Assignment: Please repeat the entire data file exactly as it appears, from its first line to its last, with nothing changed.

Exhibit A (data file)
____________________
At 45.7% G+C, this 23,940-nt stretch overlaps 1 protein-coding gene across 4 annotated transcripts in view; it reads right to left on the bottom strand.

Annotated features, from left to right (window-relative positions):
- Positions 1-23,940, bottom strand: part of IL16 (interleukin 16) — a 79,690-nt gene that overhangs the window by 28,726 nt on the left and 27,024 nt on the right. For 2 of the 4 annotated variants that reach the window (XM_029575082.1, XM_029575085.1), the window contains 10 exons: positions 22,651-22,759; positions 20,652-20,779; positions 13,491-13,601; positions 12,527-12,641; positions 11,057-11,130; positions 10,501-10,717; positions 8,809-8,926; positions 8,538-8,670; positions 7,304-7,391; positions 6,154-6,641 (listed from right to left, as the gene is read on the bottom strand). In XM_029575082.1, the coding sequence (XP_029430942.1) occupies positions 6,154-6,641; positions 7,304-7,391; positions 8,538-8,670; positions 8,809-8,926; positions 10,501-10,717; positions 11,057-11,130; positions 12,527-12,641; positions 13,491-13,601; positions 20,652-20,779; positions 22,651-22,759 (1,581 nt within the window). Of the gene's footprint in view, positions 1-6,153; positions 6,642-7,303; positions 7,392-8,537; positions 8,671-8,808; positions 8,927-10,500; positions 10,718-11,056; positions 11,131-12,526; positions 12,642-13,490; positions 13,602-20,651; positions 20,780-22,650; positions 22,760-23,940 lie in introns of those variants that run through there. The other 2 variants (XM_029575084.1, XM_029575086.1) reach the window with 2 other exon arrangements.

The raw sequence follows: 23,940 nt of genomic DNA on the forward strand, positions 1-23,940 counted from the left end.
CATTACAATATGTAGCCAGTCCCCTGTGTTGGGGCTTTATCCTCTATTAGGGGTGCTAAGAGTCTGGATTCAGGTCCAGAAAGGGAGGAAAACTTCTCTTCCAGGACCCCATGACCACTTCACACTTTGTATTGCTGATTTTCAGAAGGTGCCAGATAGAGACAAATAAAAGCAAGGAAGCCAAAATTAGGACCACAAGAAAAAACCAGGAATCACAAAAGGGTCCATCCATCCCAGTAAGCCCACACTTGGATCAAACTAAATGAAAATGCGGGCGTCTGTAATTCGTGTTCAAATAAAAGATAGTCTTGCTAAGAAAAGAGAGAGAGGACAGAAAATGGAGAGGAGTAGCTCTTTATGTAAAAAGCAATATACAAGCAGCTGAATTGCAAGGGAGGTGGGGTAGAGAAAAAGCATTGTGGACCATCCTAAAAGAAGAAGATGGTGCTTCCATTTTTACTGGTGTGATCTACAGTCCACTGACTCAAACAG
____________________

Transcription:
At 45.7% G+C, this 23,940-nt stretch overlaps 1 protein-coding gene across 4 annotated transcripts in view; it reads right to left on the bottom strand.

Annotated features, from left to right (window-relative positions):
- Positions 1-23,940, bottom strand: part of IL16 (interleukin 16) — a 79,690-nt gene that overhangs the window by 28,726 nt on the left and 27,024 nt on the right. For 2 of the 4 annotated variants that reach the window (XM_029575082.1, XM_029575085.1), the window contains 10 exons: positions 22,651-22,759; positions 20,652-20,779; positions 13,491-13,601; positions 12,527-12,641; positions 11,057-11,130; positions 10,501-10,717; positions 8,809-8,926; positions 8,538-8,670; positions 7,304-7,391; positions 6,154-6,641 (listed from right to left, as the gene is read on the bottom strand). In XM_029575082.1, the coding sequence (XP_029430942.1) occupies positions 6,154-6,641; positions 7,304-7,391; positions 8,538-8,670; positions 8,809-8,926; positions 10,501-10,717; positions 11,057-11,130; positions 12,527-12,641; positions 13,491-13,601; positions 20,652-20,779; positions 22,651-22,759 (1,581 nt within the window). Of the gene's footprint in view, positions 1-6,153; positions 6,642-7,303; positions 7,392-8,537; positions 8,671-8,808; positions 8,927-10,500; positions 10,718-11,056; positions 11,131-12,526; positions 12,642-13,490; positions 13,602-20,651; positions 20,780-22,650; positions 22,760-23,940 lie in introns of those variants that run through there. The other 2 variants (XM_029575084.1, XM_029575086.1) reach the window with 2 other exon arrangements.

The raw sequence follows: 23,940 nt of genomic DNA on the forward strand, positions 1-23,940 counted from the left end.
CATTACAATATGTAGCCAGTCCCCTGTGTTGGGGCTTTATCCTCTATTAGGGGTGCTAAGAGTCTGGATTCAGGTCCAGAAAGGGAGGAAAACTTCTCTTCCAGGACCCCATGACCACTTCACACTTTGTATTGCTGATTTTCAGAAGGTGCCAGATAGAGACAAATAAAAGCAAGGAAGCCAAAATTAGGACCACAAGAAAAAACCAGGAATCACAAAAGGGTCCATCCATCCCAGTAAGCCCACACTTGGATCAAACTAAATGAAAATGCGGGCGTCTGTAATTCGTGTTCAAATAAAAGATAGTCTTGCTAAGAAAAGAGAGAGAGGACAGAAAATGGAGAGGAGTAGCTCTTTATGTAAAAAGCAATATACAAGCAGCTGAATTGCAAGGGAGGTGGGGTAGAGAAAAAGCATTGTGGACCATCCTAAAAGAAGAAGATGGTGCTTCCATTTTTACTGGTGTGATCTACAGTCCACTGACTCAAACAG